The AEI-Brookings Project on Paid Family Leave has featured contributions from a number of experts, including Ford School professor Betsey Stevenson, who wrote "Why America needs a paid family leave policy," on April 3, 2017.
In her piece, Stevenson points out that most of the world's countries - and all of the world's wealthy countries - have national paid maternity and paternity leave policies. These policies are beneficial to children, help women to work, are popular with the general public, and help boost company profits, she says. But not having such a policy in the United States, she notes, is hurting the American economy.
"Growth in American women’s labor force participation stalled almost 20 years ago," Stevenson says. "Women’s labor force participation had surged in the 1970s through the mid-1990s, fueling growth in family incomes and GDP. One reason that GDP growth remains tepid today is because growing labor force participation is no longer fueling GDP growth, and in many years declining participation has been a drag on growth."
In addition to stalled growth in the labor force, which has been avoided or changed by family leave policies in other countries, Stevenson notes an alarming trend in which "young men are more likely to embrace a traditional family form in which they are the primary earners and women focus on the family, despite the fact that they are more likely to believe in gender equality."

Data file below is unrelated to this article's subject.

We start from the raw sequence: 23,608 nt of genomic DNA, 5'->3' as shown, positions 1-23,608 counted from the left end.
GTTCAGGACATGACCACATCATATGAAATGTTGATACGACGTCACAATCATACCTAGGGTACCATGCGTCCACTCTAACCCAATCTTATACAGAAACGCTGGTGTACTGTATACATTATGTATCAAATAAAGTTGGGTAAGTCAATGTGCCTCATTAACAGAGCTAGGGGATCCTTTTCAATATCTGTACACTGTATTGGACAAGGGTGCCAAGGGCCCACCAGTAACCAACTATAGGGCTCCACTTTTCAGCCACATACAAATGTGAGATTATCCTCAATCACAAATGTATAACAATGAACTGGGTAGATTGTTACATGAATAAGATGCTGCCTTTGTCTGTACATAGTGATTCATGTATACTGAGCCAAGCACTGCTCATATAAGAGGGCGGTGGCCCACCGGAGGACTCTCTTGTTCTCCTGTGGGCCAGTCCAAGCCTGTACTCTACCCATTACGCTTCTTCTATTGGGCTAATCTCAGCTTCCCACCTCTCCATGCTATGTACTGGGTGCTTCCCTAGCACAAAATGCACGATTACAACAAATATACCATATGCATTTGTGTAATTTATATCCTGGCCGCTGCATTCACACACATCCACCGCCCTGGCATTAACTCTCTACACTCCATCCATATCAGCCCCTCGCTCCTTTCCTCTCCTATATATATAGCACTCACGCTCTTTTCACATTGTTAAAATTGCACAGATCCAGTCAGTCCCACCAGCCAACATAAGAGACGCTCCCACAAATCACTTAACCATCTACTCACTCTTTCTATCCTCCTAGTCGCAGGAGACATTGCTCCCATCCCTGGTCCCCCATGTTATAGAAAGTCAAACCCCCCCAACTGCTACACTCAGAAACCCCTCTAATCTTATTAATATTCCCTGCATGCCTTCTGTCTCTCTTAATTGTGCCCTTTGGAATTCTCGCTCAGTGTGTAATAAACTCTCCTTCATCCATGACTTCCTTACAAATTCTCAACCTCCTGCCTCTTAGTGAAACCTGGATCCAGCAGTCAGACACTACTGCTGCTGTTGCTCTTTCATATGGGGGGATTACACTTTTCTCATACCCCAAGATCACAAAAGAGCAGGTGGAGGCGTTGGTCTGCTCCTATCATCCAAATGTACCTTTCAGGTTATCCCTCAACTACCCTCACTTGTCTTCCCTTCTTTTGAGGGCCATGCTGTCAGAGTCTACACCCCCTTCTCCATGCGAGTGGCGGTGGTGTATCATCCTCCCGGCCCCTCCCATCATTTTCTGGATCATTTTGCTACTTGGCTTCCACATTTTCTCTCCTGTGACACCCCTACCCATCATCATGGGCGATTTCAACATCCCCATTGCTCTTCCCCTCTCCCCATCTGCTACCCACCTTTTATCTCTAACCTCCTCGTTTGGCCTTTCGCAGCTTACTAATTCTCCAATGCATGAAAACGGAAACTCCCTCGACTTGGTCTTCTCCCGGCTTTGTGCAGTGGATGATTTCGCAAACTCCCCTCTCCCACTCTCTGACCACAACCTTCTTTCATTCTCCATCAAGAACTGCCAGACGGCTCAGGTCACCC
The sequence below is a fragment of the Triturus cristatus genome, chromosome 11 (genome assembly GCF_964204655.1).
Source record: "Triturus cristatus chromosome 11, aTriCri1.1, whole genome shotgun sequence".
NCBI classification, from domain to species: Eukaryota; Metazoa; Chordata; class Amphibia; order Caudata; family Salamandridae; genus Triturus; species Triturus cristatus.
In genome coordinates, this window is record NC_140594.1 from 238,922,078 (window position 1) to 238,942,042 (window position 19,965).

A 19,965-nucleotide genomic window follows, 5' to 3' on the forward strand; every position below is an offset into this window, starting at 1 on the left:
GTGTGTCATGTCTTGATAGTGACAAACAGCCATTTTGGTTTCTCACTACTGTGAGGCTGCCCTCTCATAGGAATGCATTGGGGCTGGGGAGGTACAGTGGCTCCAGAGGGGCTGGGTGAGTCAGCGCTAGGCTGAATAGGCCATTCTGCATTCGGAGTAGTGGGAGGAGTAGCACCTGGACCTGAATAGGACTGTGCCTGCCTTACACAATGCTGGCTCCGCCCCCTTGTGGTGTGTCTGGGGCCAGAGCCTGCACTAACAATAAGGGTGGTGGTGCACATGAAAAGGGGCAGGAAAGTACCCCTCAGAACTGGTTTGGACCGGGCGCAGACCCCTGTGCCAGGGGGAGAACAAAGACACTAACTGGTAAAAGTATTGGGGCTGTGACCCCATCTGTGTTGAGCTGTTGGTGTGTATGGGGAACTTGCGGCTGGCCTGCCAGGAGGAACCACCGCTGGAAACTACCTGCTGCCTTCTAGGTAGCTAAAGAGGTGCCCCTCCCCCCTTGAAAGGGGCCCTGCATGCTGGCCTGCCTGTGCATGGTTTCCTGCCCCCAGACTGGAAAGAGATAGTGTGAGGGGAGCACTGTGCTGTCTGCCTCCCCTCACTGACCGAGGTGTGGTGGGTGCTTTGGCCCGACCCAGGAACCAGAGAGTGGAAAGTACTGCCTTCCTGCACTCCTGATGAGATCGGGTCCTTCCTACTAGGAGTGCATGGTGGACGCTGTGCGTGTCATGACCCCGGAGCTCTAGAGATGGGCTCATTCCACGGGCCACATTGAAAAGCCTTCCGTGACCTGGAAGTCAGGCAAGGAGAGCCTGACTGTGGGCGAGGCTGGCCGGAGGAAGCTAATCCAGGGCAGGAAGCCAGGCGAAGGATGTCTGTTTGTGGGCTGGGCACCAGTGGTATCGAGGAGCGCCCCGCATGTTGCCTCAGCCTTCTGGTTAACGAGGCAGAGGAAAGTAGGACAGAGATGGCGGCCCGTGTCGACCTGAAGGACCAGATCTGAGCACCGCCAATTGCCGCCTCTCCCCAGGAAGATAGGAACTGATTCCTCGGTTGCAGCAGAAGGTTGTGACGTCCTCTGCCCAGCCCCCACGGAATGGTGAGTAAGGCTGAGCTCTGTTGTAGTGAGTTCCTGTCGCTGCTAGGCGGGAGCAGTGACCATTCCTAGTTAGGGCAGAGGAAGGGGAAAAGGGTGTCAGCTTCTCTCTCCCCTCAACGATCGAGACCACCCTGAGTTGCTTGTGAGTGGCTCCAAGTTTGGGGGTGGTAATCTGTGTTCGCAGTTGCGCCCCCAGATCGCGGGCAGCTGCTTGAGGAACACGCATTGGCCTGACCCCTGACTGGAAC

"Why is this alarming?" Stevenson answers, "Women are more equal players in the labor market today. They have more experience and education than before, and their graduation rates have outpaced those of men for several decades now. The vast majority of young college-educated workers are women."
Stevenson goes on to argue that paid family leave has been hampered by the "permanence" of certain policies and taxes that have come before it and a lack of courage from political leaders to change the system.
"Ask a millennial today whether they would prefer a mortgage interest deduction or paid family leave," she says. "Perhaps most heretical—ask a millennial whether they would like to be able to borrow against their Social Security benefits in retirement in order to fund paid family leave? Or if they would even be willing to give up some of their Social Security benefits in retirement to have more support when a child is born. Regardless of your views of those options, we’re failing millennials by not giving them a choice."
--By Jackson Voss (MPP '18)
Betsey Stevenson (@BetseyStevenson) is an associate professor of public policy and economics. She served as an appointed member of the White House Council of Economic Advisers (2013-2015) and as chief economist of the U.S. Department of Labor (2010-2011).